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Celtics Legends Series: Dave Cowens on Manhood

Posted by shawn cassidy on November 11, 2011 at 12:45 PM

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Categories: Celtics Legends Series

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5 Comments

Reply paul
3:52 PM on November 11, 2011 
Thanks for this find, Shawn. Cowens is usually an interesting interview, because he is always very sincere. On the other hand, he always sounds like he is sort of half there. He never quite seems to ever think anything through.

In particular, I find his put down of the sixties bizarre and nauseating. I'm really tired of people knocking the sixties. There were a lot of good ideas in the sixties that have been forgotten since then. They said "all you need is love". We say "greed is good". Ok, which of those statements is closer to the truth?
Reply shawn cassidy
6:06 PM on November 11, 2011 
paul says...
Thanks for this find, Shawn. Cowens is usually an interesting interview, because he is always very sincere. On the other hand, he always sounds like he is sort of half there. He never quite seems to ever think anything through.

In particular, I find his put down of the sixties bizarre and nauseating. I'm really tired of people knocking the sixties. There were a lot of good ideas in the sixties that have been forgotten since then. They said "all you need is love". We say "greed is good". Ok, which of those statements is closer to the truth?



All you need is love for me. I always try to keep in mind what George Harrison talked about. I.me,mine. Try to take that out of your life,and you become a better person. Think of your fellow man,and just don't think for your own well being.
Reply paul
9:24 PM on November 11, 2011 
shawn cassidy says...
All you need is love for me. I always try to keep in mind what George Harrison talked about. I.me,mine. Try to take that out of your life,and you become a better person. Think of your fellow man,and just don't think for your own well being.


I hear you, though I think more in terms of balancing concern for self and concern for others.
Reply shawn cassidy
10:09 PM on November 11, 2011 
paul says...
I hear you, though I think more in terms of balancing concern for self and concern for others.



I don't practice the religion, but I like the thought. Taking out the ego in who we are.,
I Me Mine is the ego problem. There are two 'I's: the little 'i' when people say 'I am this'; and the big 'I' - ie duality and ego. There is nothing that isn't part of the complete whole. When the little 'i' merges into the big 'I' then you are really smiling!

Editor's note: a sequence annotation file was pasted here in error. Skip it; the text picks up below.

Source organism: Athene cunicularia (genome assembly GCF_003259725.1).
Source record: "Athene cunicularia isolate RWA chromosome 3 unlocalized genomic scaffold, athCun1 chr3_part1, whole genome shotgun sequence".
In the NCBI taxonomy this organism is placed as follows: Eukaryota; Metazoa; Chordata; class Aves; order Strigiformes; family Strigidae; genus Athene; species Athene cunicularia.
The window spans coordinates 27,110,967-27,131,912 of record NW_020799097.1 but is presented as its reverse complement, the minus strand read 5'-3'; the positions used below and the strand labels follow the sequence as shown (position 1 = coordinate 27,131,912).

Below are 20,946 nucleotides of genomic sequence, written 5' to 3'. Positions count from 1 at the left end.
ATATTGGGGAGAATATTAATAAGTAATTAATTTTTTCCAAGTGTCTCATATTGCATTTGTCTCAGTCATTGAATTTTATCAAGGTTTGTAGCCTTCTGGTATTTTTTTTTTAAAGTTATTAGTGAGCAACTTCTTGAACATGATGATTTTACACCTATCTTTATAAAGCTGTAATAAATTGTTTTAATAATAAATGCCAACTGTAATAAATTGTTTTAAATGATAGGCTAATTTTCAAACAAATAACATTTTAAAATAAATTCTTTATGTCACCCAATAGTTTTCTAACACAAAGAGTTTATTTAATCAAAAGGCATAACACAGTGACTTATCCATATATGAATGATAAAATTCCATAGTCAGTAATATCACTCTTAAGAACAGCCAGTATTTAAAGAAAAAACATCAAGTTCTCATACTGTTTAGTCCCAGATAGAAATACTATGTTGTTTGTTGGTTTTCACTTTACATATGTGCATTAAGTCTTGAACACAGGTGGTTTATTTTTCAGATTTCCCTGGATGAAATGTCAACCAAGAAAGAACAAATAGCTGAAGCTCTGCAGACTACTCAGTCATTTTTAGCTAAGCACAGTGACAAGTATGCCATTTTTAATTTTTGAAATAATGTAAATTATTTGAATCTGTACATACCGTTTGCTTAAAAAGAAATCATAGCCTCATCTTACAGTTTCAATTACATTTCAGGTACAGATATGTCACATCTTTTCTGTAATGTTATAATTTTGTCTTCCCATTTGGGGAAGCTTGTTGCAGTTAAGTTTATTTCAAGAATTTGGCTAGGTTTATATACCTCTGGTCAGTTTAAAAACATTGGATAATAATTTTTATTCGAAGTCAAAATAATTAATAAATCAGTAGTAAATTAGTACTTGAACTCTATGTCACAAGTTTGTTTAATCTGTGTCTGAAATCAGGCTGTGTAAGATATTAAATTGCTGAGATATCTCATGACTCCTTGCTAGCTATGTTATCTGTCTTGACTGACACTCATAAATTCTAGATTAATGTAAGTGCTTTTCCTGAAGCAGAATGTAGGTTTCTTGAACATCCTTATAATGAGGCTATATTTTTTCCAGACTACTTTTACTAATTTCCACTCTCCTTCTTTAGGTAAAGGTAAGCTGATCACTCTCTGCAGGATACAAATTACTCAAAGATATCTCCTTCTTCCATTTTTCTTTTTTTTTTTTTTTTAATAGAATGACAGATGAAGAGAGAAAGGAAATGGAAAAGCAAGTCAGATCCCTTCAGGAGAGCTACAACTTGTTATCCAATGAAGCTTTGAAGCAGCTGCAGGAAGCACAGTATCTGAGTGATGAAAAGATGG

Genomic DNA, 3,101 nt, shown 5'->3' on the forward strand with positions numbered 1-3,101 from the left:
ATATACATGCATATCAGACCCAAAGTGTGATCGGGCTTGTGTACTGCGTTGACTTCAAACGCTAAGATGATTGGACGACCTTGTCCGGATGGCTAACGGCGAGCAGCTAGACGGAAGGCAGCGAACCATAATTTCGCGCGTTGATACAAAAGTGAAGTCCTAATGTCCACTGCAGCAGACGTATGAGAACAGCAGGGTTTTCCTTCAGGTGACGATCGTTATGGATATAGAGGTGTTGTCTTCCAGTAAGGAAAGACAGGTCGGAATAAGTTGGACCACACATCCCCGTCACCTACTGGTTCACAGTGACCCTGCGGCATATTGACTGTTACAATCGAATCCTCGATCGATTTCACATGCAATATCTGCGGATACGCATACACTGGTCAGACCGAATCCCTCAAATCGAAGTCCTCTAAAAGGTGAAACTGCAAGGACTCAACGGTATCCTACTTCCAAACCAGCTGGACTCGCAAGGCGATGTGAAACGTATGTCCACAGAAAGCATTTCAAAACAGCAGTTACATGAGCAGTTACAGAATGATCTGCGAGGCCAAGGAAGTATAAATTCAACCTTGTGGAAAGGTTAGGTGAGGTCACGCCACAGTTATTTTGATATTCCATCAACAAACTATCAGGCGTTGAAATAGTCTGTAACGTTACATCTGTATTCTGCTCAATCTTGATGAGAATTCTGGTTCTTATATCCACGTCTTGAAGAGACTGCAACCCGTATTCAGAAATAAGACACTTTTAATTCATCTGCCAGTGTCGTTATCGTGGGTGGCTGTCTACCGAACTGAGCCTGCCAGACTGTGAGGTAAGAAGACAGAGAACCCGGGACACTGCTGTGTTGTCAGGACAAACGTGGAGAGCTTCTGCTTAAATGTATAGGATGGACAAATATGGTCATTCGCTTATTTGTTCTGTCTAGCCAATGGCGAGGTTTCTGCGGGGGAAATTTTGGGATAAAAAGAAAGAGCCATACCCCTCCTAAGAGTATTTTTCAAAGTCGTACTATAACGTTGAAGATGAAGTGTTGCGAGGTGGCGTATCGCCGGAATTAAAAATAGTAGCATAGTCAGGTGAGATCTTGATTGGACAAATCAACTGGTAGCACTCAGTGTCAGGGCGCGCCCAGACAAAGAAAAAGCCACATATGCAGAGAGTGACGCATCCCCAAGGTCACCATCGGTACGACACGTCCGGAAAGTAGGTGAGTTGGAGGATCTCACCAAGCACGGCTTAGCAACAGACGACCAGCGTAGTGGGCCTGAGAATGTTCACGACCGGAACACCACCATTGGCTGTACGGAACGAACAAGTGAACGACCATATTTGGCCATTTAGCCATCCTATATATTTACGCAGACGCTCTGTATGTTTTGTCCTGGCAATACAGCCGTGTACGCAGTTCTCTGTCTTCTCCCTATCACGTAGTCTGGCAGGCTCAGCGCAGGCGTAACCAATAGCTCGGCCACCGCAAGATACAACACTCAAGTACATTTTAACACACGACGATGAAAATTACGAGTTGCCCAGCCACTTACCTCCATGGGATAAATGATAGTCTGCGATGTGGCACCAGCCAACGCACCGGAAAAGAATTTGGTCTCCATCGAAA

?George Harrison


The set of pronouns which forms the song's title is a conventional way of referring to the ego in a Hindu context. For example, the Bhagavad Gita 2:71-72 can be translated as "They are forever free who renounce all selfish desires and break away from the ego-cage of "I", "me" and "mine" to be united with the Lord. This is the supreme state. Attain to this, and pass from death to immortality." Perhaps subconsciously, the song also reflects Harrison's reaction to the clashes of egos in the Beatles' painful closing days as a group.
Reply paul
10:28 PM on November 11, 2011 
shawn cassidy says...
I don't practice the religion, but I like the thought. Taking out the ego in who we are.,
I Me Mine is the ego problem. There are two 'I's: the little 'i' when people say 'I am this'; and the big 'I' - ie duality and ego. There is nothing that isn't part of the complete whole. When the little 'i' merges into the big 'I' then you are really smiling!
?George Harrison


The set of pronouns which forms the song's title is a conventional way of referring to the ego in a Hindu context. For example, the Bhagavad Gita 2:71-72 can be translated as "They are forever free who renounce all selfish desires and break away from the ego-cage of "I", "me" and "mine" to be united with the Lord. This is the supreme state. Attain to this, and pass from death to immortality." Perhaps subconsciously, the song also reflects Harrison's reaction to the clashes of egos in the Beatles' painful closing days as a group.


I think that's a great insight into Harrison's reaction to the ego clashes in the Beatles as they broke up. He was always sort of the kid brother. Interestingly, one might have thought that Harrison would have the one fastest out of the gate when the Beatles broke up, since he'd always felt that his song-writing contributions were under-appreciated, but he seemed to lose confidence in himself outside the supportive surroundings of the group, and weirdest of all, he seemed to lose confidence in his guitar!

But then again, maybe he's already shared his main message with the world - and there's certainly no message more powerful or more important. I just hate to hear folks diss the sixties. If we saw the larger picture a little more, in terms of love, we could have a much better world tomorrow.